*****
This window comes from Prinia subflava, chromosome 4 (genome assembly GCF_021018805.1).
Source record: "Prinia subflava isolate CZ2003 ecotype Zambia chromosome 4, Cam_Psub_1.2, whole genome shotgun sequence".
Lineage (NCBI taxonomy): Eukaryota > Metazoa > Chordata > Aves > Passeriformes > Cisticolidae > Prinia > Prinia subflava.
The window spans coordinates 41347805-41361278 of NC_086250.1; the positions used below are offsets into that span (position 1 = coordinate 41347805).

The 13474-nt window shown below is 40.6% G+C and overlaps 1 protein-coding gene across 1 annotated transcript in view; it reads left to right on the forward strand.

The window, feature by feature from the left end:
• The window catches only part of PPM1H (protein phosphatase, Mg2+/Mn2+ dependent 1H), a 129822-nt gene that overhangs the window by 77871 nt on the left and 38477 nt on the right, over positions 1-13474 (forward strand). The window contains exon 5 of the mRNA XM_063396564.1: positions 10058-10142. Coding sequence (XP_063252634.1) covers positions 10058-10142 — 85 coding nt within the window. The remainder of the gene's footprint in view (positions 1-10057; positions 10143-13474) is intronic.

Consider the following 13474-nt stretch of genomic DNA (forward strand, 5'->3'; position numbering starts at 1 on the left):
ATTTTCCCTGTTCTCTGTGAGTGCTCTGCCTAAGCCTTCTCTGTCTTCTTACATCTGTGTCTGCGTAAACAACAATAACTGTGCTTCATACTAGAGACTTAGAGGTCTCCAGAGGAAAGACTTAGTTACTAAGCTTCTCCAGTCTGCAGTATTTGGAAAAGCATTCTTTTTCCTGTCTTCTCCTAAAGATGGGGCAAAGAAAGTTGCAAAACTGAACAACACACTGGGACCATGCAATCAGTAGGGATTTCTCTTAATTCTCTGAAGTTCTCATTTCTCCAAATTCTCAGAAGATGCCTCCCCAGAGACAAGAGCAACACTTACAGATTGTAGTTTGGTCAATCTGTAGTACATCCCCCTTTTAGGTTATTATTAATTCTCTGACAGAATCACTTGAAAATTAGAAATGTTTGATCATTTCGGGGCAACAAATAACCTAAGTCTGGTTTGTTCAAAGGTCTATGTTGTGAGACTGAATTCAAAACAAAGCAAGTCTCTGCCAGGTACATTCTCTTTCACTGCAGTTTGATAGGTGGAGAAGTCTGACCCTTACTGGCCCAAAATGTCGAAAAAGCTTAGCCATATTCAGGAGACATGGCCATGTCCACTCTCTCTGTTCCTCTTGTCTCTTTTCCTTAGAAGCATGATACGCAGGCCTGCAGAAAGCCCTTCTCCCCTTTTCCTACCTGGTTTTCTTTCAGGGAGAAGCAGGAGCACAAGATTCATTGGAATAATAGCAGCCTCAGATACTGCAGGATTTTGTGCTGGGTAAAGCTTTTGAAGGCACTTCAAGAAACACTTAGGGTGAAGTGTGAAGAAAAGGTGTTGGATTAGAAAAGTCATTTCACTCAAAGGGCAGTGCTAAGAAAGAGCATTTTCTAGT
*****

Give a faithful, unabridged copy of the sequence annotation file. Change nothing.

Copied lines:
This window comes from Prinia subflava, chromosome 4 (genome assembly GCF_021018805.1).
Source record: "Prinia subflava isolate CZ2003 ecotype Zambia chromosome 4, Cam_Psub_1.2, whole genome shotgun sequence".
Lineage (NCBI taxonomy): Eukaryota > Metazoa > Chordata > Aves > Passeriformes > Cisticolidae > Prinia > Prinia subflava.
The window spans coordinates 41347805-41361278 of NC_086250.1; the positions used below are offsets into that span (position 1 = coordinate 41347805).

The 13474-nt window shown below is 40.6% G+C and overlaps 1 protein-coding gene across 1 annotated transcript in view; it reads left to right on the forward strand.

The window, feature by feature from the left end:
• The window catches only part of PPM1H (protein phosphatase, Mg2+/Mn2+ dependent 1H), a 129822-nt gene that overhangs the window by 77871 nt on the left and 38477 nt on the right, over positions 1-13474 (forward strand). The window contains exon 5 of the mRNA XM_063396564.1: positions 10058-10142. Coding sequence (XP_063252634.1) covers positions 10058-10142 — 85 coding nt within the window. The remainder of the gene's footprint in view (positions 1-10057; positions 10143-13474) is intronic.

Consider the following 13474-nt stretch of genomic DNA (forward strand, 5'->3'; position numbering starts at 1 on the left):
ATTTTCCCTGTTCTCTGTGAGTGCTCTGCCTAAGCCTTCTCTGTCTTCTTACATCTGTGTCTGCGTAAACAACAATAACTGTGCTTCATACTAGAGACTTAGAGGTCTCCAGAGGAAAGACTTAGTTACTAAGCTTCTCCAGTCTGCAGTATTTGGAAAAGCATTCTTTTTCCTGTCTTCTCCTAAAGATGGGGCAAAGAAAGTTGCAAAACTGAACAACACACTGGGACCATGCAATCAGTAGGGATTTCTCTTAATTCTCTGAAGTTCTCATTTCTCCAAATTCTCAGAAGATGCCTCCCCAGAGACAAGAGCAACACTTACAGATTGTAGTTTGGTCAATCTGTAGTACATCCCCCTTTTAGGTTATTATTAATTCTCTGACAGAATCACTTGAAAATTAGAAATGTTTGATCATTTCGGGGCAACAAATAACCTAAGTCTGGTTTGTTCAAAGGTCTATGTTGTGAGACTGAATTCAAAACAAAGCAAGTCTCTGCCAGGTACATTCTCTTTCACTGCAGTTTGATAGGTGGAGAAGTCTGACCCTTACTGGCCCAAAATGTCGAAAAAGCTTAGCCATATTCAGGAGACATGGCCATGTCCACTCTCTCTGTTCCTCTTGTCTCTTTTCCTTAGAAGCATGATACGCAGGCCTGCAGAAAGCCCTTCTCCCCTTTTCCTACCTGGTTTTCTTTCAGGGAGAAGCAGGAGCACAAGATTCATTGGAATAATAGCAGCCTCAGATACTGCAGGATTTTGTGCTGGGTAAAGCTTTTGAAGGCACTTCAAGAAACACTTAGGGTGAAGTGTGAAGAAAAGGTGTTGGATTAGAAAAGTCATTTCACTCAAAGGGCAGTGCTAAGAAAGAGCATTTTCTAGT